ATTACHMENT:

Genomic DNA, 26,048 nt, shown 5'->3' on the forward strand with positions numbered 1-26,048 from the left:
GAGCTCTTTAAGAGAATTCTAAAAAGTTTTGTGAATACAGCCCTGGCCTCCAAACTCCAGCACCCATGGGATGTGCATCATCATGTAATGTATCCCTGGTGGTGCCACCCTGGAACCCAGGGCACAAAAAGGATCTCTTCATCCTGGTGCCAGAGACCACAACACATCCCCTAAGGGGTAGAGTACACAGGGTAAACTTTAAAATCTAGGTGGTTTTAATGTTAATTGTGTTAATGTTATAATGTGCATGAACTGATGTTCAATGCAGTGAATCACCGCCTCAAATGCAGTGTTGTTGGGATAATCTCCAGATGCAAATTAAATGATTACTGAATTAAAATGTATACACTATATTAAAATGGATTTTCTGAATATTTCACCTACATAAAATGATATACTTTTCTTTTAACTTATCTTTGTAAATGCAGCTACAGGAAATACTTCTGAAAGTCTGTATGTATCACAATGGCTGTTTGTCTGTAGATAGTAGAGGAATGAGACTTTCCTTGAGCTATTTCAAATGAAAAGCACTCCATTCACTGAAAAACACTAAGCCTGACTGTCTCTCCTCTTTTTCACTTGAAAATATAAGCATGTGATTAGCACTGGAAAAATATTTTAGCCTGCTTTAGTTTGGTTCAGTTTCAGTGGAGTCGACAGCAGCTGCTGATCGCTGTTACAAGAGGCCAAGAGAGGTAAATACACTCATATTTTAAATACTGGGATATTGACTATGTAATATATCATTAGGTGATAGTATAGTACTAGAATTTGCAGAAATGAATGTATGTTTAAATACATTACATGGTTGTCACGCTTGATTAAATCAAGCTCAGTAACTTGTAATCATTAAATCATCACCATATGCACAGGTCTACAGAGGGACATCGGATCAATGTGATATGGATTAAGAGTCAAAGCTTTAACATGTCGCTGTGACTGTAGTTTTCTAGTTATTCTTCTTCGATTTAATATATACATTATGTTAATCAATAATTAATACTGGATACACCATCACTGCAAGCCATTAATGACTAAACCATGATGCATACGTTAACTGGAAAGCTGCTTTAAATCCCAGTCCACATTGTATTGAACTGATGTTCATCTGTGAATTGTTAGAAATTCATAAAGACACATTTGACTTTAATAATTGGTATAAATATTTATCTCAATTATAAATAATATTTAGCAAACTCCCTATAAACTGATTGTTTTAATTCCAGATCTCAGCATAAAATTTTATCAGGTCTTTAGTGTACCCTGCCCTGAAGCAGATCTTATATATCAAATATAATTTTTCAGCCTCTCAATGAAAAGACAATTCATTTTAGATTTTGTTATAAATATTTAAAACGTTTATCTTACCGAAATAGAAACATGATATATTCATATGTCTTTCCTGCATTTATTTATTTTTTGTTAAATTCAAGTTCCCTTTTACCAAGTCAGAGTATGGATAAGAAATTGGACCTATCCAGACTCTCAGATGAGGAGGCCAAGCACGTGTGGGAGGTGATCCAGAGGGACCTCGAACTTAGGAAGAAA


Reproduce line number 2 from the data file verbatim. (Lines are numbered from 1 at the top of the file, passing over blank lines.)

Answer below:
GAGCTCTTTAAGAGAATTCTAAAAAGTTTTGTGAATACAGCCCTGGCCTCCAAACTCCAGCACCCATGGGATGTGCATCATCATGTAATGTATCCCTGGTGGTGCCACCCTGGAACCCAGGGCACAAAAAGGATCTCTTCATCCTGGTGCCAGAGACCACAACACATCCCCTAAGGGGTAGAGTACACAGGGTAAACTTTAAAATCTAGGTGGTTTTAATGTTAATTGTGTTAATGTTATAATGTGCATGAACTGATGTTCAATGCAGTGAATCACCGCCTCAAATGCAGTGTTGTTGGGATAATCTCCAGATGCAAATTAAATGATTACTGAATTAAAATGTATACACTATATTAAAATGGATTTTCTGAATATTTCACCTACATAAAATGATATACTTTTCTTTTAACTTATCTTTGTAAATGCAGCTACAGGAAATACTTCTGAAAGTCTGTATGTATCACAATGGCTGTTTGTCTGTAGATAGTAGAGGAATGAGACTTTCCTTGAGCTATTTCAAATGAAAAGCACTCCATTCACTGAAAAACACTAAGCCTGACTGTCTCTCCTCTTTTTCACTTGAAAATATAAGCATGTGATTAGCACTGGAAAAATATTTTAGCCTGCTTTAGTTTGGTTCAGTTTCAGTGGAGTCGACAGCAGCTGCTGATCGCTGTTACAAGAGGCCAAGAGAGGTAAATACACTCATATTTTAAATACTGGGATATTGACTATGTAATATATCATTAGGTGATAGTATAGTACTAGAATTTGCAGAAATGAATGTATGTTTAAATACATTACATGGTTGTCACGCTTGATTAAATCAAGCTCAGTAACTTGTAATCATTAAATCATCACCATATGCACAGGTCTACAGAGGGACATCGGATCAATGTGATATGGATTAAGAGTCAAAGCTTTAACATGTCGCTGTGACTGTAGTTTTCTAGTTATTCTTCTTCGATTTAATATATACATTATGTTAATCAATAATTAATACTGGATACACCATCACTGCAAGCCATTAATGACTAAACCATGATGCATACGTTAACTGGAAAGCTGCTTTAAATCCCAGTCCACATTGTATTGAACTGATGTTCATCTGTGAATTGTTAGAAATTCATAAAGACACATTTGACTTTAATAATTGGTATAAATATTTATCTCAATTATAAATAATATTTAGCAAACTCCCTATAAACTGATTGTTTTAATTCCAGATCTCAGCATAAAATTTTATCAGGTCTTTAGTGTACCCTGCCCTGAAGCAGATCTTATATATCAAATATAATTTTTCAGCCTCTCAATGAAAAGACAATTCATTTTAGATTTTGTTATAAATATTTAAAACGTTTATCTTACCGAAATAGAAACATGATATATTCATATGTCTTTCCTGCATTTATTTATTTTTTGTTAAATTCAAGTTCCCTTTTACCAAGTCAGAGTATGGATAAGAAATTGGACCTATCCAGACTCTCAGATGAGGAGGCCAAGCACGTGTGGGAGGTGATCCAGAGGGACCTCGAACTTAGGAAGAAA